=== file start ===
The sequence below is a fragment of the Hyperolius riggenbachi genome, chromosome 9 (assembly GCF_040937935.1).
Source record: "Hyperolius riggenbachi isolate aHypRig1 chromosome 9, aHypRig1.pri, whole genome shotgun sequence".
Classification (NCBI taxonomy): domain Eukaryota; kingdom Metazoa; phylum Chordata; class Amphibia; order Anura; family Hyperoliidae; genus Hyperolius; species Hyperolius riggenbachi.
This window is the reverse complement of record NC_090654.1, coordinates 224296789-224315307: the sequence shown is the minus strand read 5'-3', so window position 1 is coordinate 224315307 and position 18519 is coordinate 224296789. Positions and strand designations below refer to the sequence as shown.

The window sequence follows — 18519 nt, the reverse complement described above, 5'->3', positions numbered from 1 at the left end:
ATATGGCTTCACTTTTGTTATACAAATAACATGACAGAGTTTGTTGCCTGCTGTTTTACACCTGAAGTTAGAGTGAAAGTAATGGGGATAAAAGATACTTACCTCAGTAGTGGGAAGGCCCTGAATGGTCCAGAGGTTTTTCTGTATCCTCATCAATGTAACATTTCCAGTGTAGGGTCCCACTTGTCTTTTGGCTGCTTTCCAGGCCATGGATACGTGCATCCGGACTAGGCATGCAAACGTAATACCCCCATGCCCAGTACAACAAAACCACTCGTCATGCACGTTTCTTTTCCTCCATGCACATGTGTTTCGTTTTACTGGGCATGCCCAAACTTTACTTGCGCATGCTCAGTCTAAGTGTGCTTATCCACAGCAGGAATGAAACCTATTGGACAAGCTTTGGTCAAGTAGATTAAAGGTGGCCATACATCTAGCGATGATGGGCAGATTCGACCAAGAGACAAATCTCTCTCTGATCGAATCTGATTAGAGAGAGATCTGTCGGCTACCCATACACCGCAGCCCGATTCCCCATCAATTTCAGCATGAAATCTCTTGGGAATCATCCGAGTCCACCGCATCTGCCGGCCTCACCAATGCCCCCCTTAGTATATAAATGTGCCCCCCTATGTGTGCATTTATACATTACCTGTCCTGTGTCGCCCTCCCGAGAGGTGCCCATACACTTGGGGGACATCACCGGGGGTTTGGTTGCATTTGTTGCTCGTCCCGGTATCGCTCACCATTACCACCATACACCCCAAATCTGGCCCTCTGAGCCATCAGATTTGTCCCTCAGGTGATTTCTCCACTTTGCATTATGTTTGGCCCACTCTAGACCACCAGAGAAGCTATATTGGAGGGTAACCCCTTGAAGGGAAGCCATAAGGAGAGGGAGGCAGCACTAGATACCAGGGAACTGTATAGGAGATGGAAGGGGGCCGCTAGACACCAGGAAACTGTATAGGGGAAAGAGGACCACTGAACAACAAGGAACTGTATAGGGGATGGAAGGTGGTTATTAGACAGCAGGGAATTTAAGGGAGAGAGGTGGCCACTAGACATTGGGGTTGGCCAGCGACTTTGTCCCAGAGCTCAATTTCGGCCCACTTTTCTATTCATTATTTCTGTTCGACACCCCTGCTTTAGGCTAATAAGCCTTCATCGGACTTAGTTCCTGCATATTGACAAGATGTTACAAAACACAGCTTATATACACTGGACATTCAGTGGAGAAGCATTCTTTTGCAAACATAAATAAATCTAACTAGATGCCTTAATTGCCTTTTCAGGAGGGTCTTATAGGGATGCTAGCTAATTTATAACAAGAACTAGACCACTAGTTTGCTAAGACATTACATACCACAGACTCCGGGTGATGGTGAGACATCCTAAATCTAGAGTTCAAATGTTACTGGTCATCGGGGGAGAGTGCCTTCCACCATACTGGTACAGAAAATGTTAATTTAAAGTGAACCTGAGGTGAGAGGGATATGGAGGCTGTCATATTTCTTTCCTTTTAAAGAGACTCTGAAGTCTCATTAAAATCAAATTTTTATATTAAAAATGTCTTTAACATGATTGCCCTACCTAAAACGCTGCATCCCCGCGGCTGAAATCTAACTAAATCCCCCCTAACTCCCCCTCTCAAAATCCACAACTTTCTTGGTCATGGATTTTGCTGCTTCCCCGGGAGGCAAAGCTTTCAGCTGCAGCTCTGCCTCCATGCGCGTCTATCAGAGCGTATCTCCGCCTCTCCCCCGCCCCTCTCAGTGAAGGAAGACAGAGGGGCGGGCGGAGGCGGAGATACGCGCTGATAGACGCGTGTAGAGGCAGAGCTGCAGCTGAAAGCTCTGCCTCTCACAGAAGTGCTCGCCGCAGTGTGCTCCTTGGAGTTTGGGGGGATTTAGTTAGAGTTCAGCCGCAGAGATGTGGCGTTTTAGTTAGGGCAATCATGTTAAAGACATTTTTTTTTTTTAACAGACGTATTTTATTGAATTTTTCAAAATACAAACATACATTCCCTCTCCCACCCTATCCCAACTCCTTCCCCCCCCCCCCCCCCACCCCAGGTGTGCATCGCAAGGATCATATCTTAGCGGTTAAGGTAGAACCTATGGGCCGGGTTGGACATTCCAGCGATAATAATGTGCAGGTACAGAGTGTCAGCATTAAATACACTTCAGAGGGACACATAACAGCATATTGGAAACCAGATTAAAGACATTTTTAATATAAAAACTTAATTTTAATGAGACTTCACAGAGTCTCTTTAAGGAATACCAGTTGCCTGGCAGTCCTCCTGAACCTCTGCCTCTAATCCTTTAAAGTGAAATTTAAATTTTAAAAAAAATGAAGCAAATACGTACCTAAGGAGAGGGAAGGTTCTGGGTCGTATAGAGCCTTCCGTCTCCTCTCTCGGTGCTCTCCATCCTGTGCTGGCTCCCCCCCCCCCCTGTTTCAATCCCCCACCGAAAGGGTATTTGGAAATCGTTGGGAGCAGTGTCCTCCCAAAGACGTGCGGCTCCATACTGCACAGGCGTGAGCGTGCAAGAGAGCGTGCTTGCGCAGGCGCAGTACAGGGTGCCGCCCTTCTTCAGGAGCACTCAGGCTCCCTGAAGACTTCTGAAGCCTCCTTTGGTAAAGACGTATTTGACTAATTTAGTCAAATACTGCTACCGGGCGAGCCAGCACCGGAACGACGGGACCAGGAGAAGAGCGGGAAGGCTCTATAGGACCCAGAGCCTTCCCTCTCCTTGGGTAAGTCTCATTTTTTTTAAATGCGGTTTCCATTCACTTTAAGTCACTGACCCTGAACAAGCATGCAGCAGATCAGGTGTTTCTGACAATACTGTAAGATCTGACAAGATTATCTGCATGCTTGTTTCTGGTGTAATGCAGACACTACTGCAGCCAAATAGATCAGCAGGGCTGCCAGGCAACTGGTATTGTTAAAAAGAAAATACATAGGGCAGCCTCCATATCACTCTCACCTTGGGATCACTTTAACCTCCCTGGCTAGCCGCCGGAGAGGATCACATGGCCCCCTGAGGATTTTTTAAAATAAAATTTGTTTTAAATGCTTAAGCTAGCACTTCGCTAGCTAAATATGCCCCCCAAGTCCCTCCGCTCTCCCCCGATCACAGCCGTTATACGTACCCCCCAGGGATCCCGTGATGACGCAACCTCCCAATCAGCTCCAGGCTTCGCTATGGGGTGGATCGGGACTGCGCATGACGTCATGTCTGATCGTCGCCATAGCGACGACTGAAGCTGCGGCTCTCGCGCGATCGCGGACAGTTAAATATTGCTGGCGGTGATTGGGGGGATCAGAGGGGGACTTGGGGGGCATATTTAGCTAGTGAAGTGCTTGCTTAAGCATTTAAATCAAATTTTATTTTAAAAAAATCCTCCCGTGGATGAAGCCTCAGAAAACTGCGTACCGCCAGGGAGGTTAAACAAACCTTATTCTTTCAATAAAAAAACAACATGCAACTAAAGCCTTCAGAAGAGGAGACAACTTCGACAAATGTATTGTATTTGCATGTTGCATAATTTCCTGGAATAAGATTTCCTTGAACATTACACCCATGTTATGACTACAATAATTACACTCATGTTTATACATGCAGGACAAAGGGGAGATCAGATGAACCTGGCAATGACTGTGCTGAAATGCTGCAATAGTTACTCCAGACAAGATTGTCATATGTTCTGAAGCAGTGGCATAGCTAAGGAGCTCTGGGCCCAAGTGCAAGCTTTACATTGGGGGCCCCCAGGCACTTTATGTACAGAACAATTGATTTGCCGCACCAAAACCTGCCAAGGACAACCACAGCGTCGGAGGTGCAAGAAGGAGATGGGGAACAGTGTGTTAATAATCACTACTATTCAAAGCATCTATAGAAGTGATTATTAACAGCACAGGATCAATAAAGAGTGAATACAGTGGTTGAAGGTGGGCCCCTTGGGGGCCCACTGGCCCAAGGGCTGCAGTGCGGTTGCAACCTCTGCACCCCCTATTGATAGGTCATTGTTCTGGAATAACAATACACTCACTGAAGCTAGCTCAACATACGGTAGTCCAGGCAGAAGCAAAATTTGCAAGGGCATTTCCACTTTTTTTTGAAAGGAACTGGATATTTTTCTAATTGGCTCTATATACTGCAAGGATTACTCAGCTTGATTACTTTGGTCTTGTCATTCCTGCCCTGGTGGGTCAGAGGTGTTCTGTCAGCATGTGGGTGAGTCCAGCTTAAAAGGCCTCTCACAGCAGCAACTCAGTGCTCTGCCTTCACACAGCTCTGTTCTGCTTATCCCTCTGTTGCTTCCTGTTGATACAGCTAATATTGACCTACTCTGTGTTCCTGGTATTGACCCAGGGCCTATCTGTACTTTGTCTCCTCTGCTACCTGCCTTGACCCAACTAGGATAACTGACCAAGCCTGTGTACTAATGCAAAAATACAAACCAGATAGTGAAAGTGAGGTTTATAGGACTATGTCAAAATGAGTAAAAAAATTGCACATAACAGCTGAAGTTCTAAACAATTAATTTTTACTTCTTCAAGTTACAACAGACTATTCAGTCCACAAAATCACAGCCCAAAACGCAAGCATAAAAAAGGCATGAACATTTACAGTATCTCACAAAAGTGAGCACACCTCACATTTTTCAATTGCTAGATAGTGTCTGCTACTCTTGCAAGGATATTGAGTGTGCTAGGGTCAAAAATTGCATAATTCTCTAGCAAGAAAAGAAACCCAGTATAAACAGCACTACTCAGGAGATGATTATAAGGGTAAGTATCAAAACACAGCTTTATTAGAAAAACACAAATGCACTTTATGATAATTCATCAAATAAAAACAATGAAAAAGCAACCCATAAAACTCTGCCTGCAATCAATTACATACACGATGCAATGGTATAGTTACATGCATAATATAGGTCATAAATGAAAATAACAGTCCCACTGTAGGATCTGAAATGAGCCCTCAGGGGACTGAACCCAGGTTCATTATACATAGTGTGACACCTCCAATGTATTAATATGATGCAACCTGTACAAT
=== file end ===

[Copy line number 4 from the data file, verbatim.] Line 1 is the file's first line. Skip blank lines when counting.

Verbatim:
This window is the reverse complement of record NC_090654.1, coordinates 224296789-224315307: the sequence shown is the minus strand read 5'-3', so window position 1 is coordinate 224315307 and position 18519 is coordinate 224296789. Positions and strand designations below refer to the sequence as shown.